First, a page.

Murder Trial Looms as a ‘Whodunit’ of Odd Twists : Crime: Husband says a burglar killed his wife. Prosecutors allege that he did it to collect her insurance.
When Dan Montecalvo talks about the night of March 31, 1988, his Boston accent flattens and his voice slows as he gives his account of his wife’s murder:
Montecalvo had just returned from an evening stroll with his wife, Carol, when she entered their Glendale home alone. A moment later there was a startled shout and gunfire.
As Montecalvo rushed inside, he was seized from behind and shot in the back as the assailants fled. Later, he learned from his hospital bed that his 43-year-old wife had died of two gunshot wounds to the neck.
“I’ll never forget what happened that night,” Montecalvo said. “I worshiped that woman. She didn’t deserve to die like that, and I want her murderers caught.”
More than 2 1/2 years after her death, the trial of Carol Montecalvo’s accused killer will begin today in Pasadena’s Northeast Superior Court, and prosecutors say they have the man responsible: Dan Montecalvo.
“I’ve had some whodunits before but none as interesting as this one,” said prosecutor Robert Cohen. “It’s a difficult case, but in my own mind I think he did it, so we’re going to go forward and see if 12 (jurors) believe that way.”
Cohen is the first to admit that the case against the 49-year-old Montecalvo is circumstantial.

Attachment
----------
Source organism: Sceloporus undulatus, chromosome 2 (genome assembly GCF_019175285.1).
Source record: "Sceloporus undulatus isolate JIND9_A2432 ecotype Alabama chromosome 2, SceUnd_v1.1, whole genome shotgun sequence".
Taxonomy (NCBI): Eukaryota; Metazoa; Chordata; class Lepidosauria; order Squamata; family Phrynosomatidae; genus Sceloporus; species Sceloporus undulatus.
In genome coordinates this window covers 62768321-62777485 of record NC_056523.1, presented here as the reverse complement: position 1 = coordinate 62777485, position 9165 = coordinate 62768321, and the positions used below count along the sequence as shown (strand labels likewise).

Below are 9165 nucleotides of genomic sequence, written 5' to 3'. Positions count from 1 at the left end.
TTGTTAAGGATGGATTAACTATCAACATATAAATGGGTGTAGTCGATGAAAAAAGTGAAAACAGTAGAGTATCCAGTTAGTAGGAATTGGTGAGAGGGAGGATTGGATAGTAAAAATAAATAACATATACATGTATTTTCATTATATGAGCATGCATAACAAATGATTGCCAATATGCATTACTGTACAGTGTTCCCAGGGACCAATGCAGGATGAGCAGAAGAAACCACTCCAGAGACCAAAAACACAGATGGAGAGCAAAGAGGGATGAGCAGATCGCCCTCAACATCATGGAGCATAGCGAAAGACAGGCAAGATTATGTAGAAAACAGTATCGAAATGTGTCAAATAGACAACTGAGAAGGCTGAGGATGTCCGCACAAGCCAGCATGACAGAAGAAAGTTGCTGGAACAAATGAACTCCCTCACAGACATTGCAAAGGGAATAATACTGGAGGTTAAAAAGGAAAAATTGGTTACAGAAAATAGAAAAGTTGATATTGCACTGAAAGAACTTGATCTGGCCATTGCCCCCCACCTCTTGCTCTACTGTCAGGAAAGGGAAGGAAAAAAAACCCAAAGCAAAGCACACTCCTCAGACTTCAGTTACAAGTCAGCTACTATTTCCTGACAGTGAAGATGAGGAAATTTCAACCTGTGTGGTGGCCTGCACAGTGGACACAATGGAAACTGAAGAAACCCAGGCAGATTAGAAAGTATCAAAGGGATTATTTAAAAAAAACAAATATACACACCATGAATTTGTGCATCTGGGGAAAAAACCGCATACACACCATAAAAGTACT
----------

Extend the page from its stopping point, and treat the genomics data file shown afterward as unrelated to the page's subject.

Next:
There was no eyewitness to the slaying, and no murder weapon has ever been found. But prosecutors portray Montecalvo as an ex-convict--knowledgeable about guns, saddled with gambling debts and desperate for money--who killed his wife to cash in on $600,000 in life insurance policies and collected more than half of it.
According to prosecutors, Montecalvo murdered his wife with a .38-caliber revolver shortly before 11 p.m., hours before the couple’s scheduled departure for a Hawaiian vacation. They allege that he then, in a chillingly calculated move, shot himself in the back with a .25-caliber handgun--hoping to inflict a minor wound and buttress his story that his wife’s killer was a panicked burglar.
Montecalvo and his attorney, however, scoff at that scenario.
They contend that investigators ignored possible suspects and focused exclusively on Montecalvo, then built a circumstantial case against him. They pointed to admitted discrepancies in police reports and disparities in the accounts of neighbors who heard the shooting.